Waterfront property owners suing city, secretary of state

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Published: July 22,2011

Tags: courts, lawsuits, real estate, state government, tidelands

A handful of downtown Bay St. Louis waterfront owners have been at odds with the city and the state over the future use of their properties virtually since Hurricane Katrina.

Plans to widen Beach Boulevard and build a downtown harbor, they said, could infringe on their property rights.

A Bay St. Louis family recently filed suit against the city and the secretary of state’s office seeking the immediate “return and restoration” of their beach front property.

Kenneth F. Murphy, Ray J. Murphy and Audie R. Murphy, who own the beachfront site where the popular Dan B’s tavern and restaurant stood before Hurricane Katrina and an adjacent lot, filed the lawsuit in Hancock County Chancery Court.

“They stole our land on the beach front,” Ken Murphy said. “We’re not letting ‘em do it.”

According to the suit, the secretary of state’s office “has erroneously claimed that the plaintiffs’ private upland property … is identified as Tidelands … and therefore subject to the Public Trust Tidelands Act. The plaintiffs dispute that claim.”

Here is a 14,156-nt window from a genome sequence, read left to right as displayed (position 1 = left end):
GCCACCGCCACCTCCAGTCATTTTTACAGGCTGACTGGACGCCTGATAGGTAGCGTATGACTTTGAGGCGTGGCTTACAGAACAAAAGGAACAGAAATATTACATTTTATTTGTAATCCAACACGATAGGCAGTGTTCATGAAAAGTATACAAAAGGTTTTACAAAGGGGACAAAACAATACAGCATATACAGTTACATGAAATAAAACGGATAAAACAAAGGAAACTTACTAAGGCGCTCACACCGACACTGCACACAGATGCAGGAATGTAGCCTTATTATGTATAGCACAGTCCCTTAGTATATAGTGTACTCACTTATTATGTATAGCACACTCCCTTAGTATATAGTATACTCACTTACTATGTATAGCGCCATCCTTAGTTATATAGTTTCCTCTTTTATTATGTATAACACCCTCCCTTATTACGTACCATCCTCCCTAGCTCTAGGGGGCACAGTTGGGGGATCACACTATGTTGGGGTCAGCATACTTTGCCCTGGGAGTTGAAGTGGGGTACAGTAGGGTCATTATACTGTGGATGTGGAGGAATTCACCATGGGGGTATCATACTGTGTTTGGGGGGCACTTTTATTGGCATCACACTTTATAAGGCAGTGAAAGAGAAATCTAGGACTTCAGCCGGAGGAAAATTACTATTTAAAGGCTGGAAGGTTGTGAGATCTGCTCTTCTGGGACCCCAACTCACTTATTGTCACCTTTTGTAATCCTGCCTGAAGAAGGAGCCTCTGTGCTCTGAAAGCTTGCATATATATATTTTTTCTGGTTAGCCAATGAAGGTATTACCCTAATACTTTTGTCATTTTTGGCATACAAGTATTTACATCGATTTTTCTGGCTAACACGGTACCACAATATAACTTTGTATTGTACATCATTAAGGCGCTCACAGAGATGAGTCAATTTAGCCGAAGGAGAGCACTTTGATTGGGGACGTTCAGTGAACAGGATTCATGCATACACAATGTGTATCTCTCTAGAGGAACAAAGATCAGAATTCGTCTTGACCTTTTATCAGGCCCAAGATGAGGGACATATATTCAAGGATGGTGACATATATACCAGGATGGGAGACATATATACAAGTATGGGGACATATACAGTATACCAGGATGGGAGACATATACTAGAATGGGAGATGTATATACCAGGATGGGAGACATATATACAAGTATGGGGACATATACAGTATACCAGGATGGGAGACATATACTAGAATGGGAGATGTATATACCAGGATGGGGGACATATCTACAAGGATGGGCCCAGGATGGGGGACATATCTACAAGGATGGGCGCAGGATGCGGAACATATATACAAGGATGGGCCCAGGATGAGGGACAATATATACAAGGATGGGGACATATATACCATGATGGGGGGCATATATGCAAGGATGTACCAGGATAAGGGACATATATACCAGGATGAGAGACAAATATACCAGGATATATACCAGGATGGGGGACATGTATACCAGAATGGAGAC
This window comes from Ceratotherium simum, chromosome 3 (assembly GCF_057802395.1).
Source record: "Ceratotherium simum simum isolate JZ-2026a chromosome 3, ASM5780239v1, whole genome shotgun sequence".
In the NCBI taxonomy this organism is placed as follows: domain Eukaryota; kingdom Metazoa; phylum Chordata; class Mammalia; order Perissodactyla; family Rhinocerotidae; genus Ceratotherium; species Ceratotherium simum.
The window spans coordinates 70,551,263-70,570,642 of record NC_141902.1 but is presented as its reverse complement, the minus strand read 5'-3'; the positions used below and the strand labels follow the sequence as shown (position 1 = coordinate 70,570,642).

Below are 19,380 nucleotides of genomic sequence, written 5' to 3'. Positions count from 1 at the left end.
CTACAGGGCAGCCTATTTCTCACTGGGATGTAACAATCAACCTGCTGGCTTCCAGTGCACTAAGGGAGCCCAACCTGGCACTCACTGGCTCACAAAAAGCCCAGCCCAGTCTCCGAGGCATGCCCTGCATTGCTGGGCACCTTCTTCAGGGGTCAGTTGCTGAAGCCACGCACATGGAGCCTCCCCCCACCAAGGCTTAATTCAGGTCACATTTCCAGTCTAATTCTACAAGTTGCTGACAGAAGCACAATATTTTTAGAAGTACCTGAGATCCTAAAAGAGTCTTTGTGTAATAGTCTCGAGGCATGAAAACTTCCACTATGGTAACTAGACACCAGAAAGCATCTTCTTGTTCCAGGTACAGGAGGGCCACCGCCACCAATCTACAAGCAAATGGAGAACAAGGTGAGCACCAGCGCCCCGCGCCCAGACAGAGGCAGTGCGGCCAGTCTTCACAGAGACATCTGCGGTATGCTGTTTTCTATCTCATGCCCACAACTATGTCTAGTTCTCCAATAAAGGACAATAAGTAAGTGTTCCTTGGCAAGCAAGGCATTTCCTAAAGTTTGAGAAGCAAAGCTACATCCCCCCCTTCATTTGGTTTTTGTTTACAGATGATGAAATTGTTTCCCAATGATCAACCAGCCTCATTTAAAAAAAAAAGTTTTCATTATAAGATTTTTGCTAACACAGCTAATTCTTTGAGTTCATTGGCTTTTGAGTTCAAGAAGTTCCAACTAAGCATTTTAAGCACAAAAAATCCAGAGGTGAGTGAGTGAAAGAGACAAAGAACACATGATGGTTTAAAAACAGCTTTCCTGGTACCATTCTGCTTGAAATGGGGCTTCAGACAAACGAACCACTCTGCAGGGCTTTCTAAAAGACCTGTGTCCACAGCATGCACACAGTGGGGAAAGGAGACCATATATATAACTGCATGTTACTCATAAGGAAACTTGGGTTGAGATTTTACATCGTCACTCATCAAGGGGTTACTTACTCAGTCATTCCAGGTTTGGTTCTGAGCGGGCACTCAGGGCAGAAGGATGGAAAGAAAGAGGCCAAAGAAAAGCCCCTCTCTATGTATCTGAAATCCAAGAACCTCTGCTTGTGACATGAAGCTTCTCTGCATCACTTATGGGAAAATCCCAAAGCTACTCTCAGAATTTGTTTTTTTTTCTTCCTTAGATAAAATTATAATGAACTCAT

The lawsuit said that decision “to take private property for government use with no regard for the owners’ property rights was arbitrary, erroneous, unreasonable, capricious and a blatant abuse of discretion and power, which amounts to a de-facto eminent domain action without due process or just compensation.”

The lawsuit gives only one side of the legal argument.

Eventually, Murphy said, he and his brothers want to build a hotel on the property, and had planned to do so since well before Hurricane Katrina.

“When they started all this stuff, I told them, ‘well, it’s a great plan, but you need to get off my land.’ The secretary of state said ‘I’m taking your land and there’s nothing you can do about it.’ Well, we’re doing something.

“We just want ‘em to get off our land and restore it to its proper condition. They’ve already put a drainage ditch across it. That’s got to go.

“Then they’ll have to move the harbor out to mean high tide — assuming we prevail — and the harbor will not be able to block us from the water. We plan on having a dock,” he said.

The Murphys are asking the court to find that their property is in compliance with the 1994 Final Tideland Boundary Map, lying between the retaining wall and the mean high water line, and is therefore not subject to Tidelands use.

They’re further seeking that any property that has been “taken or damaged” be “returned and restored.”

Murphy said the burden of proof that his family’s land is subject to the Tidelands Trust Act is on the state, not the plaintiffs.

“If the secretary of state can refute all of our evidence, he may be able to win,” Murphy said. “However, that’s going to be a tough row to hoe.”

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